Pathwork® Tissue of Origin Test Cost-Effective for Increasing Cancer Patient Survival
News Jan 12, 2012
The Pathwork Tissue of Origin Test is the only FDA-cleared, Medicare-covered molecular diagnostic for identifying tissue of origin. It uses a tumor’s own genomic information to help pathologists and oncologists diagnose challenging cancer cases such as those that are metastatic or that have a complex clinical history.
In the study, use of chemotherapy regimens consistent with guidelines for the final tumor-site diagnosis increased significantly from 42% to 65%, a gain of 23%. Overall survival was projected to increase from 15.9 months to 19.5 months, a mean gain of 3.6 months overall survival. The average increase in survival adjusted for quality of life was 2.7 months and the average cost per quality-adjusted life year (QALY) gained was $46,858.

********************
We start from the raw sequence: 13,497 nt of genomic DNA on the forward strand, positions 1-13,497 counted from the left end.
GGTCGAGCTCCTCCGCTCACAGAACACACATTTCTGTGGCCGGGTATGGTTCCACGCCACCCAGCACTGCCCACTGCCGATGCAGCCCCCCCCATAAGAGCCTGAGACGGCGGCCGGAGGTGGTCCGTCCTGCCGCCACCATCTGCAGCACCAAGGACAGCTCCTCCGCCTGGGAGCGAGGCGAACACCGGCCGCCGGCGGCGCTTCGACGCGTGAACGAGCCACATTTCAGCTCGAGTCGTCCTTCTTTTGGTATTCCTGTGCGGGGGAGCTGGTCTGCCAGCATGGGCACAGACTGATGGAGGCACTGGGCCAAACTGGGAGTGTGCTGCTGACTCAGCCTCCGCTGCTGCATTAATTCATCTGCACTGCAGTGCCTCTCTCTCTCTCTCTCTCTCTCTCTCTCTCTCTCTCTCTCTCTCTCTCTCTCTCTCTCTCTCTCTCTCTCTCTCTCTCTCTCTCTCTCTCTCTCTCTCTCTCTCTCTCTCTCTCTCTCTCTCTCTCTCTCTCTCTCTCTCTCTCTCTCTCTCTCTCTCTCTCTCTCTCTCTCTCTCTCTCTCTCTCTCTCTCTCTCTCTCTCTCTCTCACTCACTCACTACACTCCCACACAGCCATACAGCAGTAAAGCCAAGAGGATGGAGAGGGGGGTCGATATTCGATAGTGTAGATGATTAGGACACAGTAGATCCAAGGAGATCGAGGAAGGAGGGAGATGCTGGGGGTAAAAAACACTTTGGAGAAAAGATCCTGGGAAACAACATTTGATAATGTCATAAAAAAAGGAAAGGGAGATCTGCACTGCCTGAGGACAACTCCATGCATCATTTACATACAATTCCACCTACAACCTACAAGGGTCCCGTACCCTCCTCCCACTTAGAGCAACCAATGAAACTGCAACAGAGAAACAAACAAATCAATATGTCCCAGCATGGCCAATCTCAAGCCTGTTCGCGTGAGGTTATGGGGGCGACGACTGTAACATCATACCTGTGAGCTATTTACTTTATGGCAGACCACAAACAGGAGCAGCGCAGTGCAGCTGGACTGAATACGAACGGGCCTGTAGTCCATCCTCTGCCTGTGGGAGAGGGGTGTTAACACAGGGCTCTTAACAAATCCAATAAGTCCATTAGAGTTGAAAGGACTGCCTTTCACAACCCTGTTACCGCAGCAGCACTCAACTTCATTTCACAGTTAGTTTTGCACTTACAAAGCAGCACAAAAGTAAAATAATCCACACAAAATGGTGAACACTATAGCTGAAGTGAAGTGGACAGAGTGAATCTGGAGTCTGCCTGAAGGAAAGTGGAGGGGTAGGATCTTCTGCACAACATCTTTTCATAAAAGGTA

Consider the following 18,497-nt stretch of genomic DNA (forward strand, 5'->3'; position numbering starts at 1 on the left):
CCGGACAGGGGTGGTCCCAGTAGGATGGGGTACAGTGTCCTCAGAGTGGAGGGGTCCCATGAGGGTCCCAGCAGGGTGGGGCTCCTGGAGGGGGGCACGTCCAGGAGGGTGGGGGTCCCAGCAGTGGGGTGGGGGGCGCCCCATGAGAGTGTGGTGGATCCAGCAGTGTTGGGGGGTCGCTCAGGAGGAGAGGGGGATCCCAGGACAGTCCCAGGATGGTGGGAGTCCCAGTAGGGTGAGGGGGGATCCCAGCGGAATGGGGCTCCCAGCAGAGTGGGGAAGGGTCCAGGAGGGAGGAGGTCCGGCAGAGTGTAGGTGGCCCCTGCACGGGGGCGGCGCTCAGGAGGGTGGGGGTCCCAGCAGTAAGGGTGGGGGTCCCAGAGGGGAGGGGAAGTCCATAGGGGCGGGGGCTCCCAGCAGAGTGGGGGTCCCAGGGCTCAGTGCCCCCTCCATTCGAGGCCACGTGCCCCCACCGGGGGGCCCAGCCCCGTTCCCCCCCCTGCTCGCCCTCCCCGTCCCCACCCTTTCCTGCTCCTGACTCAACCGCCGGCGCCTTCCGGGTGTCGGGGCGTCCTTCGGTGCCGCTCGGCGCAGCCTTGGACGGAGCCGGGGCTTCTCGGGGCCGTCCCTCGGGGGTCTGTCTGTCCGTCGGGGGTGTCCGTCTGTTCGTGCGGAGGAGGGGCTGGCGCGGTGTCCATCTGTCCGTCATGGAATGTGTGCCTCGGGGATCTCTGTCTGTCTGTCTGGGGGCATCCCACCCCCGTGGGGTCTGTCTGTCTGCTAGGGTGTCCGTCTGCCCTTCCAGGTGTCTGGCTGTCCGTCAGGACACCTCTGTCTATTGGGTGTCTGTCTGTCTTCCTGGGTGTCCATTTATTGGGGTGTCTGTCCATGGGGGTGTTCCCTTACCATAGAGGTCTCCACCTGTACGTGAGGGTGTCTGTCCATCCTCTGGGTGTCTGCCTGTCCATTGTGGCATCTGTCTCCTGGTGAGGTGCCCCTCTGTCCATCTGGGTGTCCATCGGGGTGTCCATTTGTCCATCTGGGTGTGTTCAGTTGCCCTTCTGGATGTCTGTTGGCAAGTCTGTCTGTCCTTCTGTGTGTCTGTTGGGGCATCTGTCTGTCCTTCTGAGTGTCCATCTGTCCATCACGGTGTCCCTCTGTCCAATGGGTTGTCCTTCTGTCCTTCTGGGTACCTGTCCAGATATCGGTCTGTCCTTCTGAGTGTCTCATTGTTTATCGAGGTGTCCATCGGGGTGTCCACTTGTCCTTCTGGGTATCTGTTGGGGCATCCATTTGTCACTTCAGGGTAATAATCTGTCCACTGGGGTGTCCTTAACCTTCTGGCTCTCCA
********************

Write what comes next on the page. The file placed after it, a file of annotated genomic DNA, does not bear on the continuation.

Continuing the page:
“The Tissue of Origin Test significantly altered clinical practice patterns for treating metastatic cancer,” explained John Hornberger, M.D., M.S., CEO/President of Cedar Associates LLC and Principal Investigator of the study. “We saw an increase in overall survival and quality-adjusted life years, resulting in an expected cost per QALY of less than $50,000 per patient, which is within the generally accepted threshold of <$100,000 for cost-effectiveness in the United States.”
The retrospective, observational study examined treatment changes made in patients by physicians who received Tissue of Origin Test results. Changes in planned chemotherapy, surgery, radiation therapy, blood tests, imaging and referral to hospice care before and after test results were recorded. Estimates of the effect of changes in chemotherapy on survival were based on National Comprehensive Cancer Network (NCCN) and other treatment guidelines. Costs were estimated based on data from NCCN and Centers for Medicare and Medicaid Services (CMS) fee schedules. Changes in overall survival, costs, and cost per quality-adjusted life year (QALY) gained were estimated.
QALY is a measure used in cost-utility analysis. It estimates the dollar value of a medical intervention, based on the number of years of life that would be added by the intervention, taking into account both the quality and the quantity of life lived.